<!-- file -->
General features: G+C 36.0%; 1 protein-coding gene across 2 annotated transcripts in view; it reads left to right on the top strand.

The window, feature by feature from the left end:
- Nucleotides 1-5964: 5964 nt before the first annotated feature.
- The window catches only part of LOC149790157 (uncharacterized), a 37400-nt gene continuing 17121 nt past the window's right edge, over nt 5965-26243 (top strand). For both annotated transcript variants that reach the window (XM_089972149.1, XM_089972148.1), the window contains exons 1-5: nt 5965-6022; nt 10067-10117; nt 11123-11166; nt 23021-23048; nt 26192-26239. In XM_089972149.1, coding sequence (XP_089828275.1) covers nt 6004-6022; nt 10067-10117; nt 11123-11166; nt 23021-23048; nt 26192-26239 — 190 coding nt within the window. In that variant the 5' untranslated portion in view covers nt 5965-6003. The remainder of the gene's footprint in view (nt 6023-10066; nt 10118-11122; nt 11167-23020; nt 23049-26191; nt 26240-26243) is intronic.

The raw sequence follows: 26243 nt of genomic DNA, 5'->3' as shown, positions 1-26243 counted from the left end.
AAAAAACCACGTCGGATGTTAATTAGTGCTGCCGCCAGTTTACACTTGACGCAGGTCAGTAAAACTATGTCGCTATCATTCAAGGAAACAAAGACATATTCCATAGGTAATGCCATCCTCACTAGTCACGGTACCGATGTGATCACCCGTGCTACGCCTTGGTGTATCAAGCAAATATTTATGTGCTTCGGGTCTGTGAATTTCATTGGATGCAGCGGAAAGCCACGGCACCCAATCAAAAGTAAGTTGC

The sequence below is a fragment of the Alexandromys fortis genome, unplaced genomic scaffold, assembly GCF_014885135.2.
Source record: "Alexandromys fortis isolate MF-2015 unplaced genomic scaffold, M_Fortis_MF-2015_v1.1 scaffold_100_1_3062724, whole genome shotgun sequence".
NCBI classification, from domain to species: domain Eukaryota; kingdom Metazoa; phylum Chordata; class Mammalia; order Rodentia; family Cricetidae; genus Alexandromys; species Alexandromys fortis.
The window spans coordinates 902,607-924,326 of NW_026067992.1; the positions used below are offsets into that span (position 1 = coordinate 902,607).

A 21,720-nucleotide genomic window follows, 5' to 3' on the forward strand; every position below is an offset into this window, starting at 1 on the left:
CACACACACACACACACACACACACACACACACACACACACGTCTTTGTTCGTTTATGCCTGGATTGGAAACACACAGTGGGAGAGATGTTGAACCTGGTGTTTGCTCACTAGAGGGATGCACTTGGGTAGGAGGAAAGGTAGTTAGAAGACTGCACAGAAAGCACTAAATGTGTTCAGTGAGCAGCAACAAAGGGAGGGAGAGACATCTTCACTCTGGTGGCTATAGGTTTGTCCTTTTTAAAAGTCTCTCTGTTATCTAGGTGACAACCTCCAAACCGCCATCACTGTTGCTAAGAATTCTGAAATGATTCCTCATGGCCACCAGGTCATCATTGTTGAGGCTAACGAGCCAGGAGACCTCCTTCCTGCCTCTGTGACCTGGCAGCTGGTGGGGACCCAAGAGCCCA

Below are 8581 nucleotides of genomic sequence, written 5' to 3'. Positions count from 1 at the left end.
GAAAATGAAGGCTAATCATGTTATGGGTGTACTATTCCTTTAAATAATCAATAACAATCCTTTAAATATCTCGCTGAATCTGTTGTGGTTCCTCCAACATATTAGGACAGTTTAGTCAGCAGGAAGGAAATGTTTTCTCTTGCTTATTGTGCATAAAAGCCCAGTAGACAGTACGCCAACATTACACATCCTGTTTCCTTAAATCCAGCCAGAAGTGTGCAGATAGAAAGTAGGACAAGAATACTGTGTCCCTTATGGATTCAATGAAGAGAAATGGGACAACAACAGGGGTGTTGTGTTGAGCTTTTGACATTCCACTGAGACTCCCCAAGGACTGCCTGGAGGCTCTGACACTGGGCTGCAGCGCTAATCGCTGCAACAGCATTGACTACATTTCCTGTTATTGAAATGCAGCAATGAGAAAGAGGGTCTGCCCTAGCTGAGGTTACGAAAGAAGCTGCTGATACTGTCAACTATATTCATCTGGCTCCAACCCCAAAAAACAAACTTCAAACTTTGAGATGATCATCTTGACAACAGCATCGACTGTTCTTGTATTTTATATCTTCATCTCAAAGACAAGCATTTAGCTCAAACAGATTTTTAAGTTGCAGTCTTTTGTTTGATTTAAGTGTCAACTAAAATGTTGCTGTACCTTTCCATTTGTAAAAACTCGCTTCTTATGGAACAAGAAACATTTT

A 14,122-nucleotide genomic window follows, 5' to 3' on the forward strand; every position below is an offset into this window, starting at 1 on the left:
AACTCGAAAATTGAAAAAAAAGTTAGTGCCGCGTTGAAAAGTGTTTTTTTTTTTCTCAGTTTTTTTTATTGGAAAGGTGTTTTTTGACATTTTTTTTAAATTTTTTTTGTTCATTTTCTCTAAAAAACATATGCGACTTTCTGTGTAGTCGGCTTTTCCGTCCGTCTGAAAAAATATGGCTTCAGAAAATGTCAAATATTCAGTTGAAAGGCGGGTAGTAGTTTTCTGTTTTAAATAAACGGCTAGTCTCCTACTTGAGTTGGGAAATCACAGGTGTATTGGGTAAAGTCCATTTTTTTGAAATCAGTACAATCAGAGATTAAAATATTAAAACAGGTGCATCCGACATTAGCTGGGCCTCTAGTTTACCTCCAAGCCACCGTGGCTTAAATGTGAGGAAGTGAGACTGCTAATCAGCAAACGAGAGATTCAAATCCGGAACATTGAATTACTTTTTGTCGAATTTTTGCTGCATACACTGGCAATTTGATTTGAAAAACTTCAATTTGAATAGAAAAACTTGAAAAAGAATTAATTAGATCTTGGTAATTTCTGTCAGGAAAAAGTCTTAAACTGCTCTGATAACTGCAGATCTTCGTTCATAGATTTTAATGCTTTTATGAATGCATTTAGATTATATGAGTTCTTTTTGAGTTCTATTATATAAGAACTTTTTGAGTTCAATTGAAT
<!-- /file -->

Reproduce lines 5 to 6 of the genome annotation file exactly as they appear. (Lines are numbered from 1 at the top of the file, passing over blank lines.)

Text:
The raw sequence follows: 26243 nt of genomic DNA, 5'->3' as shown, positions 1-26243 counted from the left end.
AAAAAACCACGTCGGATGTTAATTAGTGCTGCCGCCAGTTTACACTTGACGCAGGTCAGTAAAACTATGTCGCTATCATTCAAGGAAACAAAGACATATTCCATAGGTAATGCCATCCTCACTAGTCACGGTACCGATGTGATCACCCGTGCTACGCCTTGGTGTATCAAGCAAATATTTATGTGCTTCGGGTCTGTGAATTTCATTGGATGCAGCGGAAAGCCACGGCACCCAATCAAAAGTAAGTTGC